The political correctness police are at it again. This time, the persecution is directed at Paula Deen for using the n-word years ago (“Deen’s slurs a bitter pill to swallow,” op-ed column, July 1). That word is no worse than other words that disrespect racial, ethnic, or religious groups.
If the only person punished was Ms. Deen, it wouldn’t matter. No doubt she has enough money to live comfortably without her empire. But it also affects the people who work for her, processing plant workers who make and package her products, sales and delivery workers, and many more.
None of these people, including people of color, has done anything wrong. They are victims of the P.C. police and the attendant media frenzy and corporate fear.
Many people will lose their jobs, their health insurance, and their hope for the future, all because someone used a bad word. Is it worth it? I don’t think so.
Pro-life advocates need broader scope
People who say they are pro-life are really pro-fetus, because they wish to use the power of the state to force females to carry a fetus to term (“Abortion law: Both sides of debate find Ohio decision to be historic; New budget puts restriction on access,” July 8).
The “pro-life” position is not consistent when it fails to use the power of the state to support child care, health care, food stamps, and public housing. Children cost a great deal of money. Many young mothers do not have the money to support themselves and a child.
Pro-life people believe life is taken by birth control and abortion. They also believe they should not have any financial responsibility for children. That is not a logical conclusion; it is gross hypocrisy.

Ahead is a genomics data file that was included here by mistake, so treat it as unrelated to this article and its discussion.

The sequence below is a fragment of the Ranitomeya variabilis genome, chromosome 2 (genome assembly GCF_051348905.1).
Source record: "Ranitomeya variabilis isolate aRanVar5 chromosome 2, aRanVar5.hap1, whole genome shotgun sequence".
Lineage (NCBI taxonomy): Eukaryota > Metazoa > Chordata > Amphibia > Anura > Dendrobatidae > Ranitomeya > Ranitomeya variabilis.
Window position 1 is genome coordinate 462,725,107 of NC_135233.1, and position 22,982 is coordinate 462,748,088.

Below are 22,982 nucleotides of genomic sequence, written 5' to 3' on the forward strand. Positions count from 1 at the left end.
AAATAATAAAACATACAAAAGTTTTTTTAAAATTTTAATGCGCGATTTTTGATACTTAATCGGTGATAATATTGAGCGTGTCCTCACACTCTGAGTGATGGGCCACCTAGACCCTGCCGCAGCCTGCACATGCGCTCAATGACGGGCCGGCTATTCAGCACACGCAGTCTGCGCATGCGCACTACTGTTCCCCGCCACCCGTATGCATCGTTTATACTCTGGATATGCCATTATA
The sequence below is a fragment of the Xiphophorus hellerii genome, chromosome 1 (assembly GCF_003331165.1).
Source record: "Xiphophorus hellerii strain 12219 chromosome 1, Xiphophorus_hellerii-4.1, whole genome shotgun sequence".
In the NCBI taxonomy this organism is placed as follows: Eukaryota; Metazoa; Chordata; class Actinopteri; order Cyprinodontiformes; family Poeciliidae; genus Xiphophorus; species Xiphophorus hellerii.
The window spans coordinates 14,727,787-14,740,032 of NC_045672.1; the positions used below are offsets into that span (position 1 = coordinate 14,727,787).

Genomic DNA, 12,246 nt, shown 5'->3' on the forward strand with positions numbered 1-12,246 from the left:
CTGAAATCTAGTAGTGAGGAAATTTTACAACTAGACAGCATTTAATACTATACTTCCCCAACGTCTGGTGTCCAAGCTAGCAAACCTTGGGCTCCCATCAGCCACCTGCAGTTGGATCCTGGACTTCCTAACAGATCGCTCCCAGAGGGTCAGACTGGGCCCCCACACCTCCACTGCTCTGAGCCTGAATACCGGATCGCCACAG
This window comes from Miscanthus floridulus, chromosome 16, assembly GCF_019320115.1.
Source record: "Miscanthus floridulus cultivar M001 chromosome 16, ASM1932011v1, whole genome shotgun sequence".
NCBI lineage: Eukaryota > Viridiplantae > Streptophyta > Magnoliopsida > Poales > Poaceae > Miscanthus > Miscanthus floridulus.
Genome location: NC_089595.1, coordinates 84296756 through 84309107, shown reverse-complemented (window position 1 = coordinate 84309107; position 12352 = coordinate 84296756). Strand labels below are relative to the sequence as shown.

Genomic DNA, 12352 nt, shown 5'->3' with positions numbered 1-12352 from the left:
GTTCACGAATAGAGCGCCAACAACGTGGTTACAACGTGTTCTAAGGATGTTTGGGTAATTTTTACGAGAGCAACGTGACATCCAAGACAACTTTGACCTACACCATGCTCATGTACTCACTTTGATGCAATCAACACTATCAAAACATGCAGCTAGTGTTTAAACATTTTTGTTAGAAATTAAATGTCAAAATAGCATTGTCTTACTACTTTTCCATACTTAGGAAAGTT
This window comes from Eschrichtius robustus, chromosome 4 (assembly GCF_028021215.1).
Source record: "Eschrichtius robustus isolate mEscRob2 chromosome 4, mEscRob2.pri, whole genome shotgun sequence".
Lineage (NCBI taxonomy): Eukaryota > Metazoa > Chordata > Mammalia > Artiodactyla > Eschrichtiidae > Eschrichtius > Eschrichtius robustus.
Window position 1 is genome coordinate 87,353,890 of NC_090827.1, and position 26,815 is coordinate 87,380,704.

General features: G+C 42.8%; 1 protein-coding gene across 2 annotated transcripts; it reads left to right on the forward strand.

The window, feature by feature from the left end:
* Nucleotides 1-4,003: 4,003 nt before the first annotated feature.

ProMedica growth adds to health cost
Everyone decries health-care costs in this country, but there is nothing in place to check the growth of hospitals (“ProMedica to redevelop Starlite Plaza; Medical facility planned for 44-year-old shopping center,” June 18). ProMedica already seems to own much of west Toledo; now it is buying a shopping center in Sylvania.
I lived in the Cleveland metropolitan area for 18 years. When I visit there now, Cleveland Clinic facilities seem to be everywhere.
Advertisements for doctors, prescription medications, and hospitals adds to the cost of health care. I use the mute button or change channels when these ads come on. I find them offensive.
Health-care costs needlessly high
“Nonprofit” health-care provider ProMedica is purchasing Starlite Plaza. Glad to see that it’s not hurting financially.
My wife recently had a relatively simple outpatient surgery at Toledo Hospital that cost $20,000. It’s no wonder that the United States is ranked as having the most expensive health-care system in the world.
The care that we receive is excellent, but where do we start to be able to make it affordable?
JAMES HOEFFEL, JR.